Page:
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Edinburgh Festival Fringe 2017 - Theatre Reviews Six - Old Stock: A Refugee Love Story - King's Hall - Five Stars / Lilith: The Jungle Girl - Traverse Theatre - Four Stars - Foley Explosion - Cameo Cinema - Four stars

A steel shipping container stands at the back of the stage at the opening of Old Stock, Hannah Moscovitch's moving personal history of how her descendants left Romania for Canada and carved out a life for themselves. When the container opens, it reveals a cluttered world occupied, not just by Chaya and Chaim, the couple who form the play's heart, but on a four-piece junkyard orchestra, who punctuate the play with the songs of Ben Caplan. Caplan narrates proceedings as The Wanderer, a top-hatted master of ceremonies who represents an entire Jewish community's sense of exile, as well as providing levity and a driving live score.

Christian Barry's production for the Nova Scotia based 2b Theatre Company is a joy. Moving between a comic courtship and the everyday hardships that shape Chaya and Chaim's future, both Mary Fay Coady as Chaya and Chris Weatherstone as Chaim play instruments inbetween conjuring up a much bigger picture of how the world was built on immigration. The fact that they and the band do this in an entertaining and heart-warming fashion makes for a thing of raw and unmissable beauty.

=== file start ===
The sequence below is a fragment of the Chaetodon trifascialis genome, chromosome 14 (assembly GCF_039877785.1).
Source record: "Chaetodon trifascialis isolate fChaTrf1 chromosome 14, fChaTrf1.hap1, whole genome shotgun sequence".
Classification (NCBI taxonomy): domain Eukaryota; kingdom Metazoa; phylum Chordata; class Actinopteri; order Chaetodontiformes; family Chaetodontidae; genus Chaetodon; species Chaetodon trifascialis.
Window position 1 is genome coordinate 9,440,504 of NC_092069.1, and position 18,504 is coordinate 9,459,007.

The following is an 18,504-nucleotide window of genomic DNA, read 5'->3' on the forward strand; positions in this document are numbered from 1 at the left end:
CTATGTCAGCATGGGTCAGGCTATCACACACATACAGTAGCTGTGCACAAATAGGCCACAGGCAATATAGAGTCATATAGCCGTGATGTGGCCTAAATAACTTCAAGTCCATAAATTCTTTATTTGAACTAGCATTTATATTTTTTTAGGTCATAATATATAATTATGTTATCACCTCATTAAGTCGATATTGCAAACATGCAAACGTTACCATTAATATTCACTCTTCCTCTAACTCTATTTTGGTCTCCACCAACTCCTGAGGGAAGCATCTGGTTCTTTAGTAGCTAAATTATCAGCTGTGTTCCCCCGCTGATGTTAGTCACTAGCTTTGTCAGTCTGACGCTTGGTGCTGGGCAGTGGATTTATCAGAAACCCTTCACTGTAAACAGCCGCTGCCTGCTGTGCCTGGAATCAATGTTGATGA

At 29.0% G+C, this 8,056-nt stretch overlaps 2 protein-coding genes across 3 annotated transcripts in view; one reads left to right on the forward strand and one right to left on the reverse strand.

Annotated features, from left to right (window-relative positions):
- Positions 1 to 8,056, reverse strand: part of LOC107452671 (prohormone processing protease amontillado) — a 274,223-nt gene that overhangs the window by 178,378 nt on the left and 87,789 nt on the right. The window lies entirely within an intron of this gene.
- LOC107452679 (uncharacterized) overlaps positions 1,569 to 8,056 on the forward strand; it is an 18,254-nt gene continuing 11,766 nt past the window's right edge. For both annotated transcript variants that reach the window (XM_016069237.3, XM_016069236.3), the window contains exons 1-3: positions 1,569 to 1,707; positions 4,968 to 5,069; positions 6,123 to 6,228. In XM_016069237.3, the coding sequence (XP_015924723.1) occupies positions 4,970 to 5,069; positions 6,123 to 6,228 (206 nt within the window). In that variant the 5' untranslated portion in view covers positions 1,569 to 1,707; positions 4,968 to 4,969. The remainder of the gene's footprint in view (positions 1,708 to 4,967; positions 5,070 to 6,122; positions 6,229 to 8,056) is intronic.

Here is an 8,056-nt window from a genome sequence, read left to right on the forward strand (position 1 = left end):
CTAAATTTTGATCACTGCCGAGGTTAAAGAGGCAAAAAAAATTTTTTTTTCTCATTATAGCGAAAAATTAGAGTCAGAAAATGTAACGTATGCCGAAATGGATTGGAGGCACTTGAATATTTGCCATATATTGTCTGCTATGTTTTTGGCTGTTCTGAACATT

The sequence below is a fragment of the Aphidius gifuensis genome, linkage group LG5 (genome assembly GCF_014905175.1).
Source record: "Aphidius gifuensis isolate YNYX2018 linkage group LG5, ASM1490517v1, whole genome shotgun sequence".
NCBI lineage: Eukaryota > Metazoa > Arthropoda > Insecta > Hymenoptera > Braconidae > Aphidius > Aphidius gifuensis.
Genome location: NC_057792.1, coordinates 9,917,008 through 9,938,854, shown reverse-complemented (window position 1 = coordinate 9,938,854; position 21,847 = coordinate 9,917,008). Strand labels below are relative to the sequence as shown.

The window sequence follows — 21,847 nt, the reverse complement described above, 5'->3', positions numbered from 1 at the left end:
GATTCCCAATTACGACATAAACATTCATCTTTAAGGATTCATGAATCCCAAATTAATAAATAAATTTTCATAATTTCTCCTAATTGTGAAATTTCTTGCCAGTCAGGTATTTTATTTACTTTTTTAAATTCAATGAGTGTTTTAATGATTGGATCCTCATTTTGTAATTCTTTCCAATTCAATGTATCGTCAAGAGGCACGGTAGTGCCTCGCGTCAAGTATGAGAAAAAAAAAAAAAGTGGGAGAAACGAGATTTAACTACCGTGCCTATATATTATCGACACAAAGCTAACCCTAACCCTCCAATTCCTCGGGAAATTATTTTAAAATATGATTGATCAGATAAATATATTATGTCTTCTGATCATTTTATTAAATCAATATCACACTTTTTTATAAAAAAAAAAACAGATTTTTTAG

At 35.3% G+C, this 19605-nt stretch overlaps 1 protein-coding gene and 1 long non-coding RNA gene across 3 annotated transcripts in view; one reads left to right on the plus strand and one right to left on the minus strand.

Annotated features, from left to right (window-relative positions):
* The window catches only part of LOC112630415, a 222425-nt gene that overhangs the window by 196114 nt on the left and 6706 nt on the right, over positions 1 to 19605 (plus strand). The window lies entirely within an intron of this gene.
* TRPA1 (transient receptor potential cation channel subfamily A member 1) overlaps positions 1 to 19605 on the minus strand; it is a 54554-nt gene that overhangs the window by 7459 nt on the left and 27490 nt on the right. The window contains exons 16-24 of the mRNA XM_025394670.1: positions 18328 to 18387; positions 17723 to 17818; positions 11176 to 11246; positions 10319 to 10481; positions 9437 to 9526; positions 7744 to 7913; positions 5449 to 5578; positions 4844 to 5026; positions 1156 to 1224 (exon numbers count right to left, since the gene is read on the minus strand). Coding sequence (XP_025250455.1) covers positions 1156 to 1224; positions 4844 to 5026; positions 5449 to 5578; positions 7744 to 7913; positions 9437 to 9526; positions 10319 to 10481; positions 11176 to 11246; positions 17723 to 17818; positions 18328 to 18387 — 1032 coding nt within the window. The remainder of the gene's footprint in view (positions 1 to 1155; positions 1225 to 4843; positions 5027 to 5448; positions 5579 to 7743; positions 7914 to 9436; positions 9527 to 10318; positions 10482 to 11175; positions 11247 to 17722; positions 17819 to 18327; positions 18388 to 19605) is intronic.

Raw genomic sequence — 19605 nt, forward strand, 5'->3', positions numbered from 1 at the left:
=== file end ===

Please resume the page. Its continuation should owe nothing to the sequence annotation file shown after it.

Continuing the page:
Until August 27.

It's a jungle sometimes in Lilith: The Jungle Girl, the Melbourne-based Sisters Grimm's wild forage into issues of identity and the animal mentality within us all that can't be tamed beyond surface civilised behaviour. The show opens in nineteenth century Holland, where wilfully phallocentric scientist Charles Penworth and his hopelessly devoted colleague Helen Travers are delivered a box from Borneo containing a feral orphan captured in the wild. Despite all appearances to the contrary, Penworth christens his new project Lilith, and, Henry Higgins-like, attempts to civilise his new charge, while Travers regales Lilith in girly finery.

Rooted in the broad strokes of queer cabaret, Declan Greene's gender bending production is a glorious mess of comic variations on identity politics. Candy Bowers, Ash Flanders and Genevieve Giuffre make a mockery of the patriarchal gate-keepers of what constitutes everyday normality. There are even rapping lions who tell it like it is before a night at the opera looks very much like Eden.
Until August 27.

“History is a cacophony” says Rasputin in Foley Explosion, Julie Rose Bower's one-woman travelogue, the second show in the Cameo Live season of film-inspired or related performances. As the title suggests, Bower's piece is a sound based journey drawn from real life events from what sounds like a gap year full of incident and colour. As she sets out for Russia, interning on newspapers just as several stories with Russia at their centre are breaking, her encounters include cameos from Guy Fawkes and other insurgents.

While such a scenario resembles the labyrinthine twists and turns of a Cold War spy thriller, it is in the telling that makes Bower's show so special. Amplified heels, slamming doors and metronomic toys are looped in such a way as to create a found sound symphony that conjures up a very noisy world.
Run ended.

ends

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